What are all the possible rational zeros for #f(x)=x^3-4x^2-3x+14# and how do you find all zeros?

1 Answer
Aug 18, 2016

Answer:

#f(x)# has zeros #2# and #1+-2sqrt(2)#

Explanation:

#f(x) = x^3-4x^2-3x+14#

By the rational roots theorem, any rational zeros of #f(x)# are expressible in the form #p/q# for integers #p, q# with #p# a divisor of the constant term #14# and #q# a divisor of the coefficient #1# of the leading term.

That means that the only possible rational zeros are:

#+-1, +-2, +-7, +-14#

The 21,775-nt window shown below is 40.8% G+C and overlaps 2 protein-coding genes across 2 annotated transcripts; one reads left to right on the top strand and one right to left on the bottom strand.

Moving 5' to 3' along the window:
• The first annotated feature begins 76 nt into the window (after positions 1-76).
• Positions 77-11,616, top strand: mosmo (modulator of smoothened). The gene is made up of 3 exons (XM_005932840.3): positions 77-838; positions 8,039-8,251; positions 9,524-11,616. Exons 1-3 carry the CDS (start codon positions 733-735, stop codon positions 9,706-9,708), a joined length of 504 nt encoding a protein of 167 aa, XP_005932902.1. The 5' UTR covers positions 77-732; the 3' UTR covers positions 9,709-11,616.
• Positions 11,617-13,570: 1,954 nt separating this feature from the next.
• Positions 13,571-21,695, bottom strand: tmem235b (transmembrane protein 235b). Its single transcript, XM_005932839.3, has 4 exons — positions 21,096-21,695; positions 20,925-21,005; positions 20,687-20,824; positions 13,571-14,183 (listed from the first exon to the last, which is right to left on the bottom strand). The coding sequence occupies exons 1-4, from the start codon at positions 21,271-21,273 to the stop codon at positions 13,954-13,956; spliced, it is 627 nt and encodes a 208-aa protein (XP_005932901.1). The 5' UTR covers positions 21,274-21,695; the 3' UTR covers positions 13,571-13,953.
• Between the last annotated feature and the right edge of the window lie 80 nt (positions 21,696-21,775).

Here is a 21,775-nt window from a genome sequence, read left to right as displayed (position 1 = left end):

Trying each in turn, we find:

#f(2) = 8-4(4)-3(2)+14 = 8-16-6+14 = 0#

So #x=2# is a zero and #(x-2)# a factor:

#x^3-4x^2-3x+14 = (x-2)(x^2-2x-7)#

We can factor the remaining quadratic by completing the square:

#x^2-2x-7#

#=x^2-2x+1-8#

#=(x-1)^2-(2sqrt(2))^2#

#=((x-1)-2sqrt(2))((x-1)+2sqrt(2))#

#=(x-(1+2sqrt(2))(x-(1-2sqrt(2)))#

Hence zeros:

#x = 1+-2sqrt(2)#